“I never said it works,” he claims, “but I found that there were some circumstances that took place that I thought I better take into consideration.”

One of the first instances was when he helped a friend clear brush to put up fencing. After working all day, he didn’t think much of it when my grandfather grabbed his edition of the Farmers’ Almanac and pointed out that it wasn’t a good day for clearing brush. Grandpa told him, “It will possibly regrow before you put in the fence.”

That’s exactly what happened. “Whether it was the Almanac or what, the vegetation did grow back,” my father notes.

The next situation occurred when he and Maggi, my stepmother, planted several vegetable varieties, including potatoes, at our family farm. Once again, my grandfather checked the Almanac and told Dad it
wasn’t a good time to plant root crops. But Dad wasn’t about to dig up the potatoes to wait for a better day.

A few days later, his cousin, Edward, asked him if he’d plant potatoes for him, too. Dad planted the same potato variety from the same bag of seed potatoes in the same field as his own potatoes. The only difference was the date, which according to the Almanac, was the correct time for root crops.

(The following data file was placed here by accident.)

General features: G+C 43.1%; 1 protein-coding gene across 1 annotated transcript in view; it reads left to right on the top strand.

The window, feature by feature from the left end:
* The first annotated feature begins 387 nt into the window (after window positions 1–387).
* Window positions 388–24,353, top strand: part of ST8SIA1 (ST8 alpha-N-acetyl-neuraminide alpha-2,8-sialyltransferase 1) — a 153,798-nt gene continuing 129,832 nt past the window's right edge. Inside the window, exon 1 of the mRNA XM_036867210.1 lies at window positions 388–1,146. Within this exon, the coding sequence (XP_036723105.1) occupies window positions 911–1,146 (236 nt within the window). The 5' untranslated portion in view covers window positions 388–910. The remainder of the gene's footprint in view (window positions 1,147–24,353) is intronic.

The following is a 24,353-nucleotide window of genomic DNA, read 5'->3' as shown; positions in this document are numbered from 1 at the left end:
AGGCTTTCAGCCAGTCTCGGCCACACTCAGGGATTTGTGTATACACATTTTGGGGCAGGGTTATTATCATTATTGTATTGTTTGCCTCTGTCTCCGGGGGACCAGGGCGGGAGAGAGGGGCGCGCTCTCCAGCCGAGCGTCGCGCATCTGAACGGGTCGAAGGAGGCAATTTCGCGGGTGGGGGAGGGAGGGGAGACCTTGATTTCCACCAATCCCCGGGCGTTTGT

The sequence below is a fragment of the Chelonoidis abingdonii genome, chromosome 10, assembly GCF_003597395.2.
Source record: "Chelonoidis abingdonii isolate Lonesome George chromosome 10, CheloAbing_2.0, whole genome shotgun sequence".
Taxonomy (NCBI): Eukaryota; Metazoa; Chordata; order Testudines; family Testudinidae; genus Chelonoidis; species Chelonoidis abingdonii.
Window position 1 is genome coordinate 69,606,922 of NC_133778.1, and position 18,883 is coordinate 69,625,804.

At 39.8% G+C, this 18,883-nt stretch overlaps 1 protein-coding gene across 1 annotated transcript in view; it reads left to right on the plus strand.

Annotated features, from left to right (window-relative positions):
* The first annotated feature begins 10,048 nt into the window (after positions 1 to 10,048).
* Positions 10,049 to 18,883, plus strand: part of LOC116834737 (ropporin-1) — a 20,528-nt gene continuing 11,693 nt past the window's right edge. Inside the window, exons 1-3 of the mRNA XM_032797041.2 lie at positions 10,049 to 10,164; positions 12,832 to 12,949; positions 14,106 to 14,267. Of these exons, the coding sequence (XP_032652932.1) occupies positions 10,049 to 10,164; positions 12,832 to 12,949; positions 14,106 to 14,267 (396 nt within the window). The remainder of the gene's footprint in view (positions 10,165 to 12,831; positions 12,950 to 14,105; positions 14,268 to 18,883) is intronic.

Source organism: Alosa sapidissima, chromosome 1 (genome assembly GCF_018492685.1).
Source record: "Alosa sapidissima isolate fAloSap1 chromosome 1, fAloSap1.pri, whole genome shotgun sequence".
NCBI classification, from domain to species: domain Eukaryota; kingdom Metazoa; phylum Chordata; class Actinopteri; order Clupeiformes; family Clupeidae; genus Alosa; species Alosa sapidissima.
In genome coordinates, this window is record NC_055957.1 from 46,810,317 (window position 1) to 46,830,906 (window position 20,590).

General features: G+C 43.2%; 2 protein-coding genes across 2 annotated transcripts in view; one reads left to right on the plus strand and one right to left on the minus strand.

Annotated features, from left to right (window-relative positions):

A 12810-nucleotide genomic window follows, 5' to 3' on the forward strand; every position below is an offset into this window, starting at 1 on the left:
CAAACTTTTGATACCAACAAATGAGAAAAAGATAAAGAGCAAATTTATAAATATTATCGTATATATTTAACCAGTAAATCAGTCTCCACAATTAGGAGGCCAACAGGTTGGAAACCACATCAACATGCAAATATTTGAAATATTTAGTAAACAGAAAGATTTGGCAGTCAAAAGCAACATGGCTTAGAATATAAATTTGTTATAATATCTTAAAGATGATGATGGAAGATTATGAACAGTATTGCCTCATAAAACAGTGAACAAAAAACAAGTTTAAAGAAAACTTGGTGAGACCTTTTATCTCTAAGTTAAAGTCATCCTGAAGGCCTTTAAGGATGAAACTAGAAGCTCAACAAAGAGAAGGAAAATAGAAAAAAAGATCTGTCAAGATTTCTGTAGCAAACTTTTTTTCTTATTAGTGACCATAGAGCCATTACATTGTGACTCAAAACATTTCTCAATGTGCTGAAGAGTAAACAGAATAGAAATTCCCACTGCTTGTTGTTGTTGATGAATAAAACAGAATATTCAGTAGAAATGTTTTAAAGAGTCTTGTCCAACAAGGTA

“When the crop matured in the fall, there were six-times more potatoes per hill in Edward’s as in ours,” Dad says. “That’s when I thought maybe I should look at this.”

Thirty years later, he still takes the dates into consideration. “I always plant my seeds according to the Almanac,” he says. In addition, when it fits into his busy spring schedule, he prefers to transplant on the “best days” to ensure healthy plants. It’s a small effort for potentially significant rewards.

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Giving It a Try
Gardening by the Farmers’ Almanac’s best days doesn’t mean you only have one opportunity to complete your mission during the season. There are typically several days throughout, depending on the task, so it’s possible to work around erratic weather, particularly in the spring.

Even though I’m not as organized as my father (my transplanting techniques look more like backhoe work than his careful process), I decided to try seeding, informally, by the scheduled dates.

I chose two crops—tomatoes and basil—for my experiment. I used the same-sized container for each one and did my initial seeding on the proper date followed by an “off”-date seeding a couple of days later.

After seeding, I covered the containers with cellophane to maintain moisture and set them on top of the refrigerator.

There was a difference in germination. With the tomatoes, 28 of the 30 seeds germinated in the best days batch, while 21 of the 30 came up for the ones planted a couple of days later.

The basil only had five plants more in the first seeding. It’s not an enormous discrepancy, it’s enough to take note.